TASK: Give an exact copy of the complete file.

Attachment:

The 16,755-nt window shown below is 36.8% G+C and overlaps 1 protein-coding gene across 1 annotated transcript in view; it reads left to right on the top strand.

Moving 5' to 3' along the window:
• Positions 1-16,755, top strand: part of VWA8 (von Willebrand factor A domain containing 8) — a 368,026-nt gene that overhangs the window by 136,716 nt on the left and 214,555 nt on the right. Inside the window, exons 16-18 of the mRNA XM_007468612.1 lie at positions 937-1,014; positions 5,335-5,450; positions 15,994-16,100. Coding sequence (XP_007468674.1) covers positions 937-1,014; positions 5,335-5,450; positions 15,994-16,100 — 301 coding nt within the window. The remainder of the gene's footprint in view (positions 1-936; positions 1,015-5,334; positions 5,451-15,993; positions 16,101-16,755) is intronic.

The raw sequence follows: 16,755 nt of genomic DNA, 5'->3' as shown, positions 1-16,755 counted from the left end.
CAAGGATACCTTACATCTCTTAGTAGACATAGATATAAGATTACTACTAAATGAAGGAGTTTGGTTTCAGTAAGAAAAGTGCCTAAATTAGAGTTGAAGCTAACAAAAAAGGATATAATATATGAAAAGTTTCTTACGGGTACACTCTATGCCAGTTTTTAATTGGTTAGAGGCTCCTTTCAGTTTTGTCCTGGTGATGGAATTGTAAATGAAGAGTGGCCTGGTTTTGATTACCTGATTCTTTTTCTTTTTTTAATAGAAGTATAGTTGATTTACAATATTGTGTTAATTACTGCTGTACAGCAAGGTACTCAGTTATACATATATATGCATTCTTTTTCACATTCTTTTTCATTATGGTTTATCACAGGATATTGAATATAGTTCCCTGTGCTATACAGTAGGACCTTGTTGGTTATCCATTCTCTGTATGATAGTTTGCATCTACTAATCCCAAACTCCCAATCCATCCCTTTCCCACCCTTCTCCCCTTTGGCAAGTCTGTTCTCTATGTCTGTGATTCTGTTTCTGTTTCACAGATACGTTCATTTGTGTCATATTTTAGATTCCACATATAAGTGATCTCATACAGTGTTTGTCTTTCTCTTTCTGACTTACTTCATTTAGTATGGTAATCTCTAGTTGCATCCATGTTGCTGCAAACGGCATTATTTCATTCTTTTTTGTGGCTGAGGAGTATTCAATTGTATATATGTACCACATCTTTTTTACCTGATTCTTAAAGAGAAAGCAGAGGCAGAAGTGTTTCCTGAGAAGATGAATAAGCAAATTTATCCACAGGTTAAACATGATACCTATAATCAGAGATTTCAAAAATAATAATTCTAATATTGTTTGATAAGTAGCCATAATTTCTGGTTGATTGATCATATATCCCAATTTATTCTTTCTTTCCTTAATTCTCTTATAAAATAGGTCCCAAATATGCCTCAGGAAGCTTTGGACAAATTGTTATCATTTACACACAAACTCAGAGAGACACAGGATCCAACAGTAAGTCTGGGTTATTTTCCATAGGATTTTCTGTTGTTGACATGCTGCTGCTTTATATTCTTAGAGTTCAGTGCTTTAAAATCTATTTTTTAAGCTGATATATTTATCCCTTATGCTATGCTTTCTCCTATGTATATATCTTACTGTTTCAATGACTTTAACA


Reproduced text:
The 16,755-nt window shown below is 36.8% G+C and overlaps 1 protein-coding gene across 1 annotated transcript in view; it reads left to right on the top strand.

Moving 5' to 3' along the window:
• Positions 1-16,755, top strand: part of VWA8 (von Willebrand factor A domain containing 8) — a 368,026-nt gene that overhangs the window by 136,716 nt on the left and 214,555 nt on the right. Inside the window, exons 16-18 of the mRNA XM_007468612.1 lie at positions 937-1,014; positions 5,335-5,450; positions 15,994-16,100. Coding sequence (XP_007468674.1) covers positions 937-1,014; positions 5,335-5,450; positions 15,994-16,100 — 301 coding nt within the window. The remainder of the gene's footprint in view (positions 1-936; positions 1,015-5,334; positions 5,451-15,993; positions 16,101-16,755) is intronic.

The raw sequence follows: 16,755 nt of genomic DNA, 5'->3' as shown, positions 1-16,755 counted from the left end.
CAAGGATACCTTACATCTCTTAGTAGACATAGATATAAGATTACTACTAAATGAAGGAGTTTGGTTTCAGTAAGAAAAGTGCCTAAATTAGAGTTGAAGCTAACAAAAAAGGATATAATATATGAAAAGTTTCTTACGGGTACACTCTATGCCAGTTTTTAATTGGTTAGAGGCTCCTTTCAGTTTTGTCCTGGTGATGGAATTGTAAATGAAGAGTGGCCTGGTTTTGATTACCTGATTCTTTTTCTTTTTTTAATAGAAGTATAGTTGATTTACAATATTGTGTTAATTACTGCTGTACAGCAAGGTACTCAGTTATACATATATATGCATTCTTTTTCACATTCTTTTTCATTATGGTTTATCACAGGATATTGAATATAGTTCCCTGTGCTATACAGTAGGACCTTGTTGGTTATCCATTCTCTGTATGATAGTTTGCATCTACTAATCCCAAACTCCCAATCCATCCCTTTCCCACCCTTCTCCCCTTTGGCAAGTCTGTTCTCTATGTCTGTGATTCTGTTTCTGTTTCACAGATACGTTCATTTGTGTCATATTTTAGATTCCACATATAAGTGATCTCATACAGTGTTTGTCTTTCTCTTTCTGACTTACTTCATTTAGTATGGTAATCTCTAGTTGCATCCATGTTGCTGCAAACGGCATTATTTCATTCTTTTTTGTGGCTGAGGAGTATTCAATTGTATATATGTACCACATCTTTTTTACCTGATTCTTAAAGAGAAAGCAGAGGCAGAAGTGTTTCCTGAGAAGATGAATAAGCAAATTTATCCACAGGTTAAACATGATACCTATAATCAGAGATTTCAAAAATAATAATTCTAATATTGTTTGATAAGTAGCCATAATTTCTGGTTGATTGATCATATATCCCAATTTATTCTTTCTTTCCTTAATTCTCTTATAAAATAGGTCCCAAATATGCCTCAGGAAGCTTTGGACAAATTGTTATCATTTACACACAAACTCAGAGAGACACAGGATCCAACAGTAAGTCTGGGTTATTTTCCATAGGATTTTCTGTTGTTGACATGCTGCTGCTTTATATTCTTAGAGTTCAGTGCTTTAAAATCTATTTTTTAAGCTGATATATTTATCCCTTATGCTATGCTTTCTCCTATGTATATATCTTACTGTTTCAATGACTTTAACA